The UN Security Council adopted the landmark resolution 1325 on women, peace, and security (WPS) in 2000 and since then, the international community has made notable strides toward implementing the WPS agenda through member state commitments. However, in recent years, the world has witnessed backsliding on these commitments and a backlash against robust attempts at women’s inclusion and gender parity.
On October 29th, experts on WPS gathered at an IPI roundtable to launch and discuss the findings of a new report from Gender Action for Peace and Security (GAPS), “The 10 Steps: Turning Women, Peace and Security Commitments to Implementation.” The report includes recommendations for action on women, peace, and security as the 20th anniversary of resolution 1325 approaches.
The “10 Steps” report is the product of consultations with over 200 organizations in conflict-affected states. It recommends precise and actionable steps for realizing the WPS agenda, with a particular focus on the role of civil society. GAPS and its partners found that commitments on Women, Peace and Security are “vast and comprehensive,” but that “in practice this has not translated into the inclusion of gender perspectives and women and girls’ rights in policy and programming.”
Participants began the discussion by addressing the current state of the WPS agenda, especially noting the regression on gender parity and women’s inclusion in formal peace processes. Despite considerable progress on women’s inclusion in peacekeeping, discussants lamented that “it has been easier to get women into military, police, and peacekeeping forces on the ground than to get women into negotiating rooms.”
When women are excluded from peace processes, it was noted, the resulting peace agreements include few or no gender provisions. Accordingly, the WPS agenda has aimed to improve gender inclusion in peace negotiations in order to strengthen the outcomes of such processes. Initially, some progress was made. Before resolution 1325, only 11% of peace agreements made any references to women and gender, but in the following 14 years, this number went up to 27%. However, since 2014, the number has dramatically decreased.
Some participants called for women’s increased “meaningful participation” in the face of such discouraging statistics, but others stressed that the term “meaningful participation” is itself far too vague. Suggestions included making calls for “consequential participation,” or even “feminist participation.” Irrespective of the terminology they chose to employ, many agreed that greater women’s participation is greatly needed.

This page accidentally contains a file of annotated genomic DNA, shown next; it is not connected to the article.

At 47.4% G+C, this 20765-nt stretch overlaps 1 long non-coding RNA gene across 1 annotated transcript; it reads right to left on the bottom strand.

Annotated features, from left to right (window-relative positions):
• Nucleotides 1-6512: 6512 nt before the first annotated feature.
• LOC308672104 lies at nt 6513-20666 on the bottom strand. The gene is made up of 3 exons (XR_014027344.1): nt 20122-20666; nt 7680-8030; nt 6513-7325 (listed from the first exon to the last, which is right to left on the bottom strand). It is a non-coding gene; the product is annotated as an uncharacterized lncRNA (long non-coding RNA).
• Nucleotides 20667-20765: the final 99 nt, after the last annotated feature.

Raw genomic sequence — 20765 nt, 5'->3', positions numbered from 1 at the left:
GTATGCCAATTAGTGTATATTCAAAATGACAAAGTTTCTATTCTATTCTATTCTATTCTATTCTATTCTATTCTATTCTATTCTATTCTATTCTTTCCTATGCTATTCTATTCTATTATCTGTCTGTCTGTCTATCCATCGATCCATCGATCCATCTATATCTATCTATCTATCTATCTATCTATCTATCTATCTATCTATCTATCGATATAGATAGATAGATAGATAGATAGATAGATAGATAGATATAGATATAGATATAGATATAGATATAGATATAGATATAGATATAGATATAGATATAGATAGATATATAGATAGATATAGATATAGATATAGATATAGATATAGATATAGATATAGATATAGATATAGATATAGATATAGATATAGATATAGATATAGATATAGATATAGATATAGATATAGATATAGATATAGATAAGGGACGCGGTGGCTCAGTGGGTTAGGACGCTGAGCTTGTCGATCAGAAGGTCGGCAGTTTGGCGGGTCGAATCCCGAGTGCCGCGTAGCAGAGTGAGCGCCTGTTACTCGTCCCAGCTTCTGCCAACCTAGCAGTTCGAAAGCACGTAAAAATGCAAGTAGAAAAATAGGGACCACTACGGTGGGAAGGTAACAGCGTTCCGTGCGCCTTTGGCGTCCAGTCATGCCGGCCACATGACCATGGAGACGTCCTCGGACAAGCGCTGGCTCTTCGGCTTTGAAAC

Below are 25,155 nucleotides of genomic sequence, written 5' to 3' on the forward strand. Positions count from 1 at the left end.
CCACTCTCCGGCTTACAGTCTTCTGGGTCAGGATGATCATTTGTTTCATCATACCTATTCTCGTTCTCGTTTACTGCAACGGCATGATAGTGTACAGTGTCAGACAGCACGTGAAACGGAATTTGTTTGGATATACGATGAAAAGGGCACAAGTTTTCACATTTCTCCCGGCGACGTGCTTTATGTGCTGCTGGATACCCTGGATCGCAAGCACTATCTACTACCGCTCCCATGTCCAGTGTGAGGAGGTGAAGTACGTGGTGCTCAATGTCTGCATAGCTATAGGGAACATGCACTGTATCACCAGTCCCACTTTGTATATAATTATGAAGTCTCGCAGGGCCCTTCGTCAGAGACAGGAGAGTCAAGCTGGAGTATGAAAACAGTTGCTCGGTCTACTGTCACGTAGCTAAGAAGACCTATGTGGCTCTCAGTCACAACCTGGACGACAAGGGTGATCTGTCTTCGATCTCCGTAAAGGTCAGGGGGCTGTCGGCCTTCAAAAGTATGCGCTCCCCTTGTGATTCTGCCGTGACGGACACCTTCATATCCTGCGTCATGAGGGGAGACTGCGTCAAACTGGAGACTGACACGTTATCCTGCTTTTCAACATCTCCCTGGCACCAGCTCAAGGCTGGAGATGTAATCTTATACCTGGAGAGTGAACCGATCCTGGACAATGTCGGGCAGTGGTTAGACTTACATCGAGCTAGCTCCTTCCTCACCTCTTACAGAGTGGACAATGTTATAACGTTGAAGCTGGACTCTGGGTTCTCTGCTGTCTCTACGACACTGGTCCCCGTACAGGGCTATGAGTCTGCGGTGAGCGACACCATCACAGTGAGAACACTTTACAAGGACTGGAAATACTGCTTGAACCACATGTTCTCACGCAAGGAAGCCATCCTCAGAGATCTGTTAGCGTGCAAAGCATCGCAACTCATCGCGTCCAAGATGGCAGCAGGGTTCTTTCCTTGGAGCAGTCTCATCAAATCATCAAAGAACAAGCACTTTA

The roundtable then shifted its focus toward ways to engage civil society in implementing the WPS agenda, as the GAPS “10 Steps” report stressed. Participants acknowledged that governments are not the only drivers of the agenda, and civil society continues to play a vital and integrated role in its actualization. Civil society provides insight that guides state action, and it helps governments stay in touch with challenges to implementation on the ground. Moreover, where state action is often slowed by bureaucratic processes and political tensions, civil society helps to push the agenda along and accelerate progress.
When considering what the next steps member states should take on WPS, participants called for action on an array of issues, including the need for gender-conflict analysis, addressing violence against women, and changing social norms around gender.
The work remaining for the international community, participants argued, is ensuring accountability to the commitments outlined in the nine WPS resolutions that have been adopted by the Security Council. Though the agenda is often thought of as a “gender issue” or “security challenge,” it has much broader implications than these characterizations suggest.
“We are all guardians of this incredible WPS agenda,” agreed participants, and its realization will require creativity and widespread action.